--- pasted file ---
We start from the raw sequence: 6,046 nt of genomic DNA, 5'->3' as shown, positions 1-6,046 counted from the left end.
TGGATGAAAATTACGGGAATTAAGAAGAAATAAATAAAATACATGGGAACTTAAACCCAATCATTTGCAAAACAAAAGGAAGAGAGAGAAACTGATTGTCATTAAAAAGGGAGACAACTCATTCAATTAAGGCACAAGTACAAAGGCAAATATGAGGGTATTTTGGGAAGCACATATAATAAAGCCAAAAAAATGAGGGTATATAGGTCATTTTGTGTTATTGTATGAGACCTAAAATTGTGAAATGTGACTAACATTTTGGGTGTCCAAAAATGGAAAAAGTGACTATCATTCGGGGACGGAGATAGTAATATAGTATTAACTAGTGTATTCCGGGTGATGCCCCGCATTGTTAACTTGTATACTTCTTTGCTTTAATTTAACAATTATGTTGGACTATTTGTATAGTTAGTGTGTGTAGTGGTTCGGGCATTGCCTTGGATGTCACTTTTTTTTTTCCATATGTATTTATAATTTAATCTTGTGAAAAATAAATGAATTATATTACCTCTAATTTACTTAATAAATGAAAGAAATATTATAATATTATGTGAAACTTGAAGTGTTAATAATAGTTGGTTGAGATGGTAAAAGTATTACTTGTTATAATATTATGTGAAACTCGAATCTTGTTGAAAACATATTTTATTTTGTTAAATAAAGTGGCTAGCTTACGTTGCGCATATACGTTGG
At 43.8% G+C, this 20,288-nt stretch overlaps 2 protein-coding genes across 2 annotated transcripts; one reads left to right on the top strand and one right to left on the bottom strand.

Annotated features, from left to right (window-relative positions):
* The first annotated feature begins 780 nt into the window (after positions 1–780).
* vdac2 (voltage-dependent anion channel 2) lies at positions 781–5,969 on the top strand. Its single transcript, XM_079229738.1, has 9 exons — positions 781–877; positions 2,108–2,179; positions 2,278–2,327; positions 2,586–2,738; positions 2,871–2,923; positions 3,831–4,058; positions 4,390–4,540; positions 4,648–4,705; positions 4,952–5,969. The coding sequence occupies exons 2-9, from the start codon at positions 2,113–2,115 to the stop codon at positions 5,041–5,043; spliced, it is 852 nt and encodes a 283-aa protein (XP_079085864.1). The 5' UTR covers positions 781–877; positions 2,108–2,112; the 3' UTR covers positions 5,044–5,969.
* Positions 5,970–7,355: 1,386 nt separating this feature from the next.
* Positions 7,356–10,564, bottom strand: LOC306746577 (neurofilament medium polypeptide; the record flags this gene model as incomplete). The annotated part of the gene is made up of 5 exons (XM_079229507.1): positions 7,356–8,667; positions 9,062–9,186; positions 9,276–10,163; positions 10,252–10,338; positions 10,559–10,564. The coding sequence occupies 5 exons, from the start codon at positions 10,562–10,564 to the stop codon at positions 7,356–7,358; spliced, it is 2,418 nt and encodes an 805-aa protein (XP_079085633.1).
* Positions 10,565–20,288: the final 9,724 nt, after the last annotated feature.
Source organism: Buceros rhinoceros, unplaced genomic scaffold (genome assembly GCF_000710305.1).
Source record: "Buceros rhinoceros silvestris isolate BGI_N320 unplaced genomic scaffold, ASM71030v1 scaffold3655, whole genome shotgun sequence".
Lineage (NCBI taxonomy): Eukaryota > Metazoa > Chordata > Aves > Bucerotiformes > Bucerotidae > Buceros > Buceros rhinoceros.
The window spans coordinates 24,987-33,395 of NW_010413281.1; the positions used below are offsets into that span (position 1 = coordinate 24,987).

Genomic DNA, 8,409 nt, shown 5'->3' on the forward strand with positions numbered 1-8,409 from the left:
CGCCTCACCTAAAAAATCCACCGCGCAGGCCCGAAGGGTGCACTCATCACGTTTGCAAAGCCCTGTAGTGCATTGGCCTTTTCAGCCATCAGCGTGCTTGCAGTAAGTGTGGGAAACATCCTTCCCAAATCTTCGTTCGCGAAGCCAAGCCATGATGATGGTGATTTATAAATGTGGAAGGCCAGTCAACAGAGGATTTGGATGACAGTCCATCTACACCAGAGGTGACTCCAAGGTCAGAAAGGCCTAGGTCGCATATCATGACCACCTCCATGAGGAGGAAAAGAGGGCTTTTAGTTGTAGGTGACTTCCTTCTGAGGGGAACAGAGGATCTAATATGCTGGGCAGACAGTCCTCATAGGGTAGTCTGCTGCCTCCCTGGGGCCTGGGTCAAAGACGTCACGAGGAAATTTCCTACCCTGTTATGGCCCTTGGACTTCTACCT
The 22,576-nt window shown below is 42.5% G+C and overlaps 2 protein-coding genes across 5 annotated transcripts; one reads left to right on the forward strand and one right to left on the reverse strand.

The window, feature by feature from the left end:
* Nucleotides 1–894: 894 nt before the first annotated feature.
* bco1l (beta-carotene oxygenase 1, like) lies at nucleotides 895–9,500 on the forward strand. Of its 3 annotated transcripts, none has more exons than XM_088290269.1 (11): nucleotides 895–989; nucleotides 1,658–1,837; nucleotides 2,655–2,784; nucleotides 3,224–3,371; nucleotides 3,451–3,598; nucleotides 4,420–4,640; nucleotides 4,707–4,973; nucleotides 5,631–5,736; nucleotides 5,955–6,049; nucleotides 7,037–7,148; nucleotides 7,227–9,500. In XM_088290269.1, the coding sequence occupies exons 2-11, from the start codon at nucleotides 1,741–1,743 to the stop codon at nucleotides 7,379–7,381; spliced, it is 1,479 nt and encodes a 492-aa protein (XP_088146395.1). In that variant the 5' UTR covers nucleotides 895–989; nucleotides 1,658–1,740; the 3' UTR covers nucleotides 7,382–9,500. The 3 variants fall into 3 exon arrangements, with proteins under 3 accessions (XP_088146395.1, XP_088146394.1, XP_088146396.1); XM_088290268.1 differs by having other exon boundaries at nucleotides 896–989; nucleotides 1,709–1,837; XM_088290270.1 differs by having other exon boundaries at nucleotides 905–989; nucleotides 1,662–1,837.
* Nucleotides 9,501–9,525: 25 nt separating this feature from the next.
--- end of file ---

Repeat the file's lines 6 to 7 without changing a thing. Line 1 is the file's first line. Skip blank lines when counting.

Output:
* vdac2 (voltage-dependent anion channel 2) lies at positions 781–5,969 on the top strand. Its single transcript, XM_079229738.1, has 9 exons — positions 781–877; positions 2,108–2,179; positions 2,278–2,327; positions 2,586–2,738; positions 2,871–2,923; positions 3,831–4,058; positions 4,390–4,540; positions 4,648–4,705; positions 4,952–5,969. The coding sequence occupies exons 2-9, from the start codon at positions 2,113–2,115 to the stop codon at positions 5,041–5,043; spliced, it is 852 nt and encodes a 283-aa protein (XP_079085864.1). The 5' UTR covers positions 781–877; positions 2,108–2,112; the 3' UTR covers positions 5,044–5,969.
* Positions 5,970–7,355: 1,386 nt separating this feature from the next.